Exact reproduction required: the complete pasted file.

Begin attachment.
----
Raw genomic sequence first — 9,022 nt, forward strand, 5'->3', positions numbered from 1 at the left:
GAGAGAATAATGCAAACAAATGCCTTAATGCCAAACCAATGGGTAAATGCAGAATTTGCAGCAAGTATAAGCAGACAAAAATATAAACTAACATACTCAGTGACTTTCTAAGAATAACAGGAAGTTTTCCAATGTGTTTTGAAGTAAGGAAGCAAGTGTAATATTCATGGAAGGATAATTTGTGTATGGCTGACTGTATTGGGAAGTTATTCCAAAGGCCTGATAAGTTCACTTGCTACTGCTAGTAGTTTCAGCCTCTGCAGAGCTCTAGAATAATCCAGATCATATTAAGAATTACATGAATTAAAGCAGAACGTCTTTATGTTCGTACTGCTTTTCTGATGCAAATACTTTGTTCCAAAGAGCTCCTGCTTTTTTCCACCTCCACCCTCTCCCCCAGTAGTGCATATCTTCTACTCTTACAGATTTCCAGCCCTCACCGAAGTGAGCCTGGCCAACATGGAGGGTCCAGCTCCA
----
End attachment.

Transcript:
Raw genomic sequence first — 9,022 nt, forward strand, 5'->3', positions numbered from 1 at the left:
GAGAGAATAATGCAAACAAATGCCTTAATGCCAAACCAATGGGTAAATGCAGAATTTGCAGCAAGTATAAGCAGACAAAAATATAAACTAACATACTCAGTGACTTTCTAAGAATAACAGGAAGTTTTCCAATGTGTTTTGAAGTAAGGAAGCAAGTGTAATATTCATGGAAGGATAATTTGTGTATGGCTGACTGTATTGGGAAGTTATTCCAAAGGCCTGATAAGTTCACTTGCTACTGCTAGTAGTTTCAGCCTCTGCAGAGCTCTAGAATAATCCAGATCATATTAAGAATTACATGAATTAAAGCAGAACGTCTTTATGTTCGTACTGCTTTTCTGATGCAAATACTTTGTTCCAAAGAGCTCCTGCTTTTTTCCACCTCCACCCTCTCCCCCAGTAGTGCATATCTTCTACTCTTACAGATTTCCAGCCCTCACCGAAGTGAGCCTGGCCAACATGGAGGGTCCAGCTCCA